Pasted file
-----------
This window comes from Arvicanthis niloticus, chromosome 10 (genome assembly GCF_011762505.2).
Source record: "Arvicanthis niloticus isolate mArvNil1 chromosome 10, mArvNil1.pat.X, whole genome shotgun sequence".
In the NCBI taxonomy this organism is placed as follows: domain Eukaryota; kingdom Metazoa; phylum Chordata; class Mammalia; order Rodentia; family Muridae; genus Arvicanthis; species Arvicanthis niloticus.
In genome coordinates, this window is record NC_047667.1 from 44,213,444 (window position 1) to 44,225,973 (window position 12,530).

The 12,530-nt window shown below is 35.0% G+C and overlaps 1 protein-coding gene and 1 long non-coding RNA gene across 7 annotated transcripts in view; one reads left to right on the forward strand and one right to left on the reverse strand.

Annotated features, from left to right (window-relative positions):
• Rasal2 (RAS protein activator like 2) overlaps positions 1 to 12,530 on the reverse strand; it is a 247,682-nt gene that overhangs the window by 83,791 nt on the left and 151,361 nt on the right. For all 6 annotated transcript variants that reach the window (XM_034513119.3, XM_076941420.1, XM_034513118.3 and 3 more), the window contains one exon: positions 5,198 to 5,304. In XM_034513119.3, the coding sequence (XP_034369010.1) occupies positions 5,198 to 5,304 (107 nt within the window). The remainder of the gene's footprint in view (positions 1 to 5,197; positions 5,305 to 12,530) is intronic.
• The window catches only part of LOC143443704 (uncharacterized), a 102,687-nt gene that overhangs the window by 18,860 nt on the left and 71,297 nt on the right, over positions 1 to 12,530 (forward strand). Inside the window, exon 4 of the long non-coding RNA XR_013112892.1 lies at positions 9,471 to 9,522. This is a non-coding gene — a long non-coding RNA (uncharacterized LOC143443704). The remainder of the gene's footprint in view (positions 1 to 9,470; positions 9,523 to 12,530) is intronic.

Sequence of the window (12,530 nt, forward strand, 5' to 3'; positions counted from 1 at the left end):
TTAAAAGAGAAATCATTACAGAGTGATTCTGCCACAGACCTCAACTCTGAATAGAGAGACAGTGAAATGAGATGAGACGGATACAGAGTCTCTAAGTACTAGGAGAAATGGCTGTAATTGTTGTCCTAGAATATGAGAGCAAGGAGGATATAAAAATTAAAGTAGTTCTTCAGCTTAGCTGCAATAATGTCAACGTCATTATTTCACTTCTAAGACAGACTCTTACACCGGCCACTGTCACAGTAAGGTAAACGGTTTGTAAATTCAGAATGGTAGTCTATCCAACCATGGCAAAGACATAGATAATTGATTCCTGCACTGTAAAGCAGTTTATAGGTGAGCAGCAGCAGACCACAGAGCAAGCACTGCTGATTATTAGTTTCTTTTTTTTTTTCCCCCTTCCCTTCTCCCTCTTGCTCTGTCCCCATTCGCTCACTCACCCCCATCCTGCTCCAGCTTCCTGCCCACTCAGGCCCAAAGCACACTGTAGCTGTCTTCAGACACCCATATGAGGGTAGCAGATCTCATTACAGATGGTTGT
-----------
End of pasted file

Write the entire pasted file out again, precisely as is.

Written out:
This window comes from Arvicanthis niloticus, chromosome 10 (genome assembly GCF_011762505.2).
Source record: "Arvicanthis niloticus isolate mArvNil1 chromosome 10, mArvNil1.pat.X, whole genome shotgun sequence".
In the NCBI taxonomy this organism is placed as follows: domain Eukaryota; kingdom Metazoa; phylum Chordata; class Mammalia; order Rodentia; family Muridae; genus Arvicanthis; species Arvicanthis niloticus.
In genome coordinates, this window is record NC_047667.1 from 44,213,444 (window position 1) to 44,225,973 (window position 12,530).

The 12,530-nt window shown below is 35.0% G+C and overlaps 1 protein-coding gene and 1 long non-coding RNA gene across 7 annotated transcripts in view; one reads left to right on the forward strand and one right to left on the reverse strand.

Annotated features, from left to right (window-relative positions):
• Rasal2 (RAS protein activator like 2) overlaps positions 1 to 12,530 on the reverse strand; it is a 247,682-nt gene that overhangs the window by 83,791 nt on the left and 151,361 nt on the right. For all 6 annotated transcript variants that reach the window (XM_034513119.3, XM_076941420.1, XM_034513118.3 and 3 more), the window contains one exon: positions 5,198 to 5,304. In XM_034513119.3, the coding sequence (XP_034369010.1) occupies positions 5,198 to 5,304 (107 nt within the window). The remainder of the gene's footprint in view (positions 1 to 5,197; positions 5,305 to 12,530) is intronic.
• The window catches only part of LOC143443704 (uncharacterized), a 102,687-nt gene that overhangs the window by 18,860 nt on the left and 71,297 nt on the right, over positions 1 to 12,530 (forward strand). Inside the window, exon 4 of the long non-coding RNA XR_013112892.1 lies at positions 9,471 to 9,522. This is a non-coding gene — a long non-coding RNA (uncharacterized LOC143443704). The remainder of the gene's footprint in view (positions 1 to 9,470; positions 9,523 to 12,530) is intronic.

Sequence of the window (12,530 nt, forward strand, 5' to 3'; positions counted from 1 at the left end):
TTAAAAGAGAAATCATTACAGAGTGATTCTGCCACAGACCTCAACTCTGAATAGAGAGACAGTGAAATGAGATGAGACGGATACAGAGTCTCTAAGTACTAGGAGAAATGGCTGTAATTGTTGTCCTAGAATATGAGAGCAAGGAGGATATAAAAATTAAAGTAGTTCTTCAGCTTAGCTGCAATAATGTCAACGTCATTATTTCACTTCTAAGACAGACTCTTACACCGGCCACTGTCACAGTAAGGTAAACGGTTTGTAAATTCAGAATGGTAGTCTATCCAACCATGGCAAAGACATAGATAATTGATTCCTGCACTGTAAAGCAGTTTATAGGTGAGCAGCAGCAGACCACAGAGCAAGCACTGCTGATTATTAGTTTCTTTTTTTTTTTCCCCCTTCCCTTCTCCCTCTTGCTCTGTCCCCATTCGCTCACTCACCCCCATCCTGCTCCAGCTTCCTGCCCACTCAGGCCCAAAGCACACTGTAGCTGTCTTCAGACACCCATATGAGGGTAGCAGATCTCATTACAGATGGTTGT